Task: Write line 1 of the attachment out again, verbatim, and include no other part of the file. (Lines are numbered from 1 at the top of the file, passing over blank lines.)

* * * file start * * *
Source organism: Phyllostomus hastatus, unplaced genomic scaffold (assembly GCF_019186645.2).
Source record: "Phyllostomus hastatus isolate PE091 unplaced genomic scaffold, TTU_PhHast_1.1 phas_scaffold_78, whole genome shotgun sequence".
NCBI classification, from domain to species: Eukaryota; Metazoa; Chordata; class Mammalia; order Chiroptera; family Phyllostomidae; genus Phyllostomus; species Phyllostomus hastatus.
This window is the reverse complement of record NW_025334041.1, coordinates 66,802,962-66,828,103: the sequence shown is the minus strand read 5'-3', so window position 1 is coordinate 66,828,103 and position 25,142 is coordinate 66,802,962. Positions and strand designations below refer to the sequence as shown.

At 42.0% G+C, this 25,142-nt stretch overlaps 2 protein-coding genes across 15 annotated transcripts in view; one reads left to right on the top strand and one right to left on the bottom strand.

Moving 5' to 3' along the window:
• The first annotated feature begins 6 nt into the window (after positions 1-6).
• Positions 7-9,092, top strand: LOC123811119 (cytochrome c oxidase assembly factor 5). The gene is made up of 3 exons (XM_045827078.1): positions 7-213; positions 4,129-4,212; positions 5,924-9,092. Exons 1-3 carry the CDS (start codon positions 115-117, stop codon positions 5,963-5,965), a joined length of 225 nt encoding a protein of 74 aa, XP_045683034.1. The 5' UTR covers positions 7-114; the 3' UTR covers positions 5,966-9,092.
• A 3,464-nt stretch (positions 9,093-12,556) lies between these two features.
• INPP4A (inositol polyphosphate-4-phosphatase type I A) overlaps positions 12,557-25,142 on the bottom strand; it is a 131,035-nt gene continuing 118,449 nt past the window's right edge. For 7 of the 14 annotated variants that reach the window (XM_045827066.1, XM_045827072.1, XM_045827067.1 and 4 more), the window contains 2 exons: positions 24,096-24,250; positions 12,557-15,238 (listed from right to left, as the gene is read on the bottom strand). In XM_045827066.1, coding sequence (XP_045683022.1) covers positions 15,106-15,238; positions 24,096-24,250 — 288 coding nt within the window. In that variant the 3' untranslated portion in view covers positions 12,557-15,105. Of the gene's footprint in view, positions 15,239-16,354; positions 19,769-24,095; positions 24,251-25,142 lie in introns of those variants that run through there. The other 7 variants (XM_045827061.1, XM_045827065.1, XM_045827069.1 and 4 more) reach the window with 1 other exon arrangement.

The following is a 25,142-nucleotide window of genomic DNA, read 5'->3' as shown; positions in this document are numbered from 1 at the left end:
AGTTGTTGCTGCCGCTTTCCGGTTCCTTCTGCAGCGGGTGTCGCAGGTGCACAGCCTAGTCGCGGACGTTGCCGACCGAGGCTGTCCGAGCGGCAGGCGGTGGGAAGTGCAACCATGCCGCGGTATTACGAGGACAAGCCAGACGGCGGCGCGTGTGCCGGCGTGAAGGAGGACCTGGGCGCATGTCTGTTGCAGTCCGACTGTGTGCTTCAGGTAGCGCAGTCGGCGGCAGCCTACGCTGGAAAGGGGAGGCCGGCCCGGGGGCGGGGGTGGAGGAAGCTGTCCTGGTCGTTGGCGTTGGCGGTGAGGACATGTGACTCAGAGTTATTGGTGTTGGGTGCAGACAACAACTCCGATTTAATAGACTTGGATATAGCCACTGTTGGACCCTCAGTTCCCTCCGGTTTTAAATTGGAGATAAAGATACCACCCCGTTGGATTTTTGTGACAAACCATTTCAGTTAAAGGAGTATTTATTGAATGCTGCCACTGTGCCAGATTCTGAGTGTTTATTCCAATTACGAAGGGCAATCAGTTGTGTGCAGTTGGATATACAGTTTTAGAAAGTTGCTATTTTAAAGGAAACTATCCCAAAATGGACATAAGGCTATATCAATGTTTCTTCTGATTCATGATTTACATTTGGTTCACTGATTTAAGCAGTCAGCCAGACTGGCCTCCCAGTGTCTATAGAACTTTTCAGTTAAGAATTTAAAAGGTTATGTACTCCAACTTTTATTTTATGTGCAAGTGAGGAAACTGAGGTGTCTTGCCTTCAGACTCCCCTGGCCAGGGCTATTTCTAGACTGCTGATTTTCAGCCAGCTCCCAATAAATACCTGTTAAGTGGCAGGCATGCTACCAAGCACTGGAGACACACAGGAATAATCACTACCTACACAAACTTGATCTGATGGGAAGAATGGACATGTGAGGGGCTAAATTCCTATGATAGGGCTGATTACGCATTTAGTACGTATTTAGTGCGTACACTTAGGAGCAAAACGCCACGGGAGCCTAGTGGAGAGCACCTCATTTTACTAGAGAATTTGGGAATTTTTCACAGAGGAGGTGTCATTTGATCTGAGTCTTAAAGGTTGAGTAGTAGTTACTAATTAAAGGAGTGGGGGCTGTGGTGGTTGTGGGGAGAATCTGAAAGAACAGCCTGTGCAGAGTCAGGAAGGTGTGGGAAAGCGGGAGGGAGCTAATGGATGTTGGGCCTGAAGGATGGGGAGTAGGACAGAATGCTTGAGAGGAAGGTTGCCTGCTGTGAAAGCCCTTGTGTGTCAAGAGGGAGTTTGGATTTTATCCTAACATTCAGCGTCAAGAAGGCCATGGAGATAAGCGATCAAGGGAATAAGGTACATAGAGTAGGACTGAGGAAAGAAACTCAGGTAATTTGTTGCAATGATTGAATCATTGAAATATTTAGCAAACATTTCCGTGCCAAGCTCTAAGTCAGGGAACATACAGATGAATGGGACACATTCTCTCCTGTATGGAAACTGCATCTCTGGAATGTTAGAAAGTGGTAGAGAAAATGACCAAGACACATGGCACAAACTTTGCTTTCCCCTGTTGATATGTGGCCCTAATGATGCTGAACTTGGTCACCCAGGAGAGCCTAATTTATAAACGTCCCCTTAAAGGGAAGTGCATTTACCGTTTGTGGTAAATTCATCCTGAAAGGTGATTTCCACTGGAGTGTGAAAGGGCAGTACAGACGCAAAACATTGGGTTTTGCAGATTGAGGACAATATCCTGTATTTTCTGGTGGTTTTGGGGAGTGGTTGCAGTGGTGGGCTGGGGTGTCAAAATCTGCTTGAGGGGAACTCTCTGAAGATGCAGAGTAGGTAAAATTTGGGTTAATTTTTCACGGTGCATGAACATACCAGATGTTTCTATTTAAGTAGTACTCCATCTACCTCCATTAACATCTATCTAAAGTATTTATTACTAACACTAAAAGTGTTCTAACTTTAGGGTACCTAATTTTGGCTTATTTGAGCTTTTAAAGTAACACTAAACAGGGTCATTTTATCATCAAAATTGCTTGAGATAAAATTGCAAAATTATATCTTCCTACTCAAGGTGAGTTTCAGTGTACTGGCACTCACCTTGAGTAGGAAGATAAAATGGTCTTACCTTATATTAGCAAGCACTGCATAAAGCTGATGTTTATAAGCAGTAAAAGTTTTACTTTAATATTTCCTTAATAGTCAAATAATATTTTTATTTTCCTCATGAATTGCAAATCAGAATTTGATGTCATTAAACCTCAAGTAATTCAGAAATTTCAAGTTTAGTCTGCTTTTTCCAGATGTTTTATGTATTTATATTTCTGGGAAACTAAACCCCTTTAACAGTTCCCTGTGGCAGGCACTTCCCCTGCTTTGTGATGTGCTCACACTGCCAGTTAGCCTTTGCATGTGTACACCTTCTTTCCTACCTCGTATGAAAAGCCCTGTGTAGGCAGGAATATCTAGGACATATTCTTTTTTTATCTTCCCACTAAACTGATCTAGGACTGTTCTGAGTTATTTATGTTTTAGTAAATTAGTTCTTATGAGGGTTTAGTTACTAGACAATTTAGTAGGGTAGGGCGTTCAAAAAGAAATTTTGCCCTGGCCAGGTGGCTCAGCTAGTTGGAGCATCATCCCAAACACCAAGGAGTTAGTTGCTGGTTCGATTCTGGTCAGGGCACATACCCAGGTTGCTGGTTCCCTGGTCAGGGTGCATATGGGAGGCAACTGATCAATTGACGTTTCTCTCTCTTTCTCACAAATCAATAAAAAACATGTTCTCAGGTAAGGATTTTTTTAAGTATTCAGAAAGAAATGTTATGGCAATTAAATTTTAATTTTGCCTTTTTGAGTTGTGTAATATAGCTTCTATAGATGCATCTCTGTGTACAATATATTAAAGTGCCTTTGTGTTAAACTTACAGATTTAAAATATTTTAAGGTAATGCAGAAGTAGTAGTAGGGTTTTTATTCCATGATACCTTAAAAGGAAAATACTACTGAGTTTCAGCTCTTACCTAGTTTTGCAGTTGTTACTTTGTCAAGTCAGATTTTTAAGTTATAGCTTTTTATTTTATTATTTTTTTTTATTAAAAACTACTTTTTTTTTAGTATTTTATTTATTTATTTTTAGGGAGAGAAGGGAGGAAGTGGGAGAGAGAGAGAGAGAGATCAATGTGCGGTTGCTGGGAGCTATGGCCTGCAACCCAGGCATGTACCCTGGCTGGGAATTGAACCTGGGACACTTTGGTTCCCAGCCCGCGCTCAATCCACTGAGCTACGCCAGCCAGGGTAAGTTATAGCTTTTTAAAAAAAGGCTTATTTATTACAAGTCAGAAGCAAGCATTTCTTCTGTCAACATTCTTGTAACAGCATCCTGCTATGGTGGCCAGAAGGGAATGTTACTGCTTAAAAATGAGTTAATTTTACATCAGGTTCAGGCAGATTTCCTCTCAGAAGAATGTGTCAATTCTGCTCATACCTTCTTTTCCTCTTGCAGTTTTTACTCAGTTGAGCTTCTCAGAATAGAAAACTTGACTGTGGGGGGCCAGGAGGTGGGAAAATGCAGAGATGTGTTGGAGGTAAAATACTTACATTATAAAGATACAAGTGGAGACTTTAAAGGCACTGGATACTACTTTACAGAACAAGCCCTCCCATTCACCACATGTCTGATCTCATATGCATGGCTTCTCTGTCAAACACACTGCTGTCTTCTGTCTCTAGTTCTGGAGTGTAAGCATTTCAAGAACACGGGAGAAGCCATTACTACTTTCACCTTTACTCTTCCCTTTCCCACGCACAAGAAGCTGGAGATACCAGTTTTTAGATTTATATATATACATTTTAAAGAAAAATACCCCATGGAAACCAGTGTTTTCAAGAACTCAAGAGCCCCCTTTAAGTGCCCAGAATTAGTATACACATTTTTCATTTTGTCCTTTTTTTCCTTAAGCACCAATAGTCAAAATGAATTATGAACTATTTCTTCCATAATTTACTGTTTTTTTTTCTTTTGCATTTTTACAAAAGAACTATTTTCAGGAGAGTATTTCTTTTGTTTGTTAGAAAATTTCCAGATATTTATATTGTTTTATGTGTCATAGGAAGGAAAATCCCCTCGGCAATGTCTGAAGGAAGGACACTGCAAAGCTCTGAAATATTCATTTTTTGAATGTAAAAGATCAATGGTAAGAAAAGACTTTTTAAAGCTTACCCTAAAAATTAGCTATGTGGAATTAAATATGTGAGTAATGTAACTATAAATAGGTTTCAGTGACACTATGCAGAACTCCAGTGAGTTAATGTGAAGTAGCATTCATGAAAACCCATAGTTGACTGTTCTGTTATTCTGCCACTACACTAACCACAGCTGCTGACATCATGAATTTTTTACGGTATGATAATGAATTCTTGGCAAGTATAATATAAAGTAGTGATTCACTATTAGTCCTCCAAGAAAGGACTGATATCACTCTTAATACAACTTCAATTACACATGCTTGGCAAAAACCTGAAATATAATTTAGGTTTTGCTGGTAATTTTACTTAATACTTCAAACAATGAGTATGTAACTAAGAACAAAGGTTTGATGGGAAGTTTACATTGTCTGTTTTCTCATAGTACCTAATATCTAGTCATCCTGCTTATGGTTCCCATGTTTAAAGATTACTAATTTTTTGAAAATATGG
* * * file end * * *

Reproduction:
Source organism: Phyllostomus hastatus, unplaced genomic scaffold (assembly GCF_019186645.2).